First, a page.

Talkin' Baseball: Stop the wave
It's time to finally put the Macarena of audience participation activities to bed
All things considered, I think I'm a pretty fun guy. For instance, I almost always cheer for the obnoxious, good-for-nothing slobs to prevail over the rich, goody-goody snobs in ’80s teen movies. (The one exception is James Spader in Pretty In Pink because that slimy, two-faced prick is just so much cooler than Duckie.) Also, if you ask me whether I want the music turned up or down, I’m going to say “up” 90 percent of the time. (It’s only because my neighbor is a total jerk the other 10 percent of the time.)
I think my pro-fun credentials speak for themselves. But there is one thing I stubbornly refuse to do in the name of fun: the "wave." I am a vehement anti-wave sports fan. In fact, I think it’s a shame that “vehement anti-wave sports fan” isn’t redundant, because all real sports fans should shun the wave like they do Pete Rose, Tonya Harding, and people that complain about soccer not being more popular in the U.S. The wave is stupid, highly annoying, consistently ill timed during game-time moments, and—have I mentioned this yet?—just really fucking stupid. It’s the Macarena of audience participation activities—only people didn’t get sick of doing it after six months.
If I’m feeling charitable, I’m a little more tolerant of the wave if it occurs (1) after the 5th inning during (2) a blowout that (3) the Brewers are winning (4) against the Pirates, Nationals, or Diamondbacks. That’s an appropriately boring-enough game for the wave to be moderately entertaining in comparison. But even then, I think it would be great if people went to Brewers games because they were more interested in watching baseball than engaging in mass acts of basic calisthenics. But that’s not the way the world works. Every single Brewers game I’ve ever been to at Miller Park has had at least one wave. Every single one. I know there are plenty of other no-wave cranks like me, but they never seem to be there when I need them. I'd love to get a posse together the next time a drunken dickhead runs up and down my aisle—with runners on second and third in a close ballgame—and orders me to stand up with my arms in the air. I say we tie the guy up, put him in my trunk, and dump him off in Gary, Ind. Who’s with me?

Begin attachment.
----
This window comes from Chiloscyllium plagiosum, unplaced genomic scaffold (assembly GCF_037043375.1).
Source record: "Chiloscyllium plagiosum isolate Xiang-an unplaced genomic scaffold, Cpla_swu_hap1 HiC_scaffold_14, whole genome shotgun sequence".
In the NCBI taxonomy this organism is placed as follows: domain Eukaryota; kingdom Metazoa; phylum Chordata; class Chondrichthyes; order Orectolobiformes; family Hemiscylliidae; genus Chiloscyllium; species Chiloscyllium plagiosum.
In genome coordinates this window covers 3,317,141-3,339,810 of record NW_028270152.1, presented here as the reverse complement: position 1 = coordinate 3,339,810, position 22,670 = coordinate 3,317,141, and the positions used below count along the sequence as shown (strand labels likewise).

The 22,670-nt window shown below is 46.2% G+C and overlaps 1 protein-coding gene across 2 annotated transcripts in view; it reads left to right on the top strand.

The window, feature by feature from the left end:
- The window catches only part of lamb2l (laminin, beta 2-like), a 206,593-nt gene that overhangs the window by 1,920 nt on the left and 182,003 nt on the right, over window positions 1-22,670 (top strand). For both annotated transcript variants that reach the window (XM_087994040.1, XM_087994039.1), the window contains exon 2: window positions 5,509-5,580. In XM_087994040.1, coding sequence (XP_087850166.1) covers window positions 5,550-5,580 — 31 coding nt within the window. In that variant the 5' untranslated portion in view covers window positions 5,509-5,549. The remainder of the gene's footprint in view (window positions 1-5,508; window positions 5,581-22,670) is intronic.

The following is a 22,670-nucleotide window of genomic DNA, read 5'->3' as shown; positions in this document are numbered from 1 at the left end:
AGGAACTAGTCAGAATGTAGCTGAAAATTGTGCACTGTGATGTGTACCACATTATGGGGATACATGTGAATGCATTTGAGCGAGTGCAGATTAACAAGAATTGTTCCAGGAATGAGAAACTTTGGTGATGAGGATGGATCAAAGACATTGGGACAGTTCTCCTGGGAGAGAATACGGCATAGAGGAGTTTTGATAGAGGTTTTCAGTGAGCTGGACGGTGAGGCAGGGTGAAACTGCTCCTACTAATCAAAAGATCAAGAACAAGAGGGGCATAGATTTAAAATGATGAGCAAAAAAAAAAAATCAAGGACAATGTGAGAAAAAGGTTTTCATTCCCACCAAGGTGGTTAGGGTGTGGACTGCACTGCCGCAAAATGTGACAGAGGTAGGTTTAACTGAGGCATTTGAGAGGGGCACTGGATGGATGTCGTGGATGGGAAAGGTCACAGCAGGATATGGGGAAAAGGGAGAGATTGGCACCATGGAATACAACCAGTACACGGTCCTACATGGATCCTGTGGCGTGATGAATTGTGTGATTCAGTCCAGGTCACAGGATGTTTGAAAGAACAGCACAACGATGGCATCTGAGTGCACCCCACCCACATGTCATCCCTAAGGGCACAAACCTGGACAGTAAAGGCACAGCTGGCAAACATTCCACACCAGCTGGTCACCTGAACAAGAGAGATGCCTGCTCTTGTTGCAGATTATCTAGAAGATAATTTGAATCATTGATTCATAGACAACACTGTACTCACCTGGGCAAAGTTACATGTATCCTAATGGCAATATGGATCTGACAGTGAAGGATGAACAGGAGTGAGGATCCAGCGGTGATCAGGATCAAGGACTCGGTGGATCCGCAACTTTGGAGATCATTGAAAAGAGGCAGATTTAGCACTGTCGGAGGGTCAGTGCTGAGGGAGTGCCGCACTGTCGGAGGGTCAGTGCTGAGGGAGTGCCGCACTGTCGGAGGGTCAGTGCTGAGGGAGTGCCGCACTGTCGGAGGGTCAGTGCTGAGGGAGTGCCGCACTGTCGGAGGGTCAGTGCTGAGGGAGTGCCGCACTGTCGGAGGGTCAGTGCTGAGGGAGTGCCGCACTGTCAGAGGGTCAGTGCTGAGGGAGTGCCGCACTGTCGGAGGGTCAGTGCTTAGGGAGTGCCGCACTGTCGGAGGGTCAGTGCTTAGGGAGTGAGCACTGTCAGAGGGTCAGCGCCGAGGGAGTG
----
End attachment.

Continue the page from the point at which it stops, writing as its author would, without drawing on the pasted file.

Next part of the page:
Eh, probably nobody. It’s amazing how much pressure there is join in on the wave. In 2002, Tamas Vicsek of the University Of Hungary studied videos of waves at Mexican soccer stadiums, and found that it only takes a few dozen fans to spark a stadium-sized wave. Once it gets going, it typically moves at 40 feet per second in a clockwise direction, and is about 15 seats wide. (Doing the wave is a complete waste of time, but analyzing the wave is sort of interesting.) This is pretty much true no matter which sport the wave happens to be ruining anywhere in the world.
To understand how truly abhorrent the wave is, you have to go to the source: Krazy George, the self-proclaimed “inventor” of the wave. According to his website, Krazy George invented the wave on October 15, 1981 during a playoff game between the Oakland A’s and New York Yankees, setting a precedent for distracting simpletons from exciting baseball games that wave-doers continue to follow.
Apparently the origins of the wave are controversial, as some claim it actually began during a University Of Washington football game that occurred around the same time. For shame, U Of W, for shame! Krazy George—a man whose credibility is somewhat questionable given that he’s voluntarily affixed the word “krazy” to his name—offers a thoroughly exhausting defense on his website that cites several newspaper articles, “eyewitnesses” like Reggie Jackson and Ricky Henderson, and, most incredibly, a question about the wave from Hollywood Squares.
What’s most infuriating about Krazy George—aside from his title as “world’s most famous cheerleader”—is that he claims to have “performed” for 25 million fans in the last 28 years. You aren’t “performing,” asshole. You’re a big hard-on saying, “Look at me!” But I imagine that people who try to get the Wave going at sporting events similarly fancy themselves as performers trying, as Krazy George puts it, to turn fans into fanatics.
Fans gather in stadiums to celebrate something they collectively experience and enjoy. The act of going to a baseball game—as opposed to watching it alone at home—is itself a form of audience participation, and we go with the implicit desire (even need) to share our fandom with likeminded people. So, can you idiots cut the shit and let us enjoy what’s happening between the lines?
Yeah, I didn’t think so.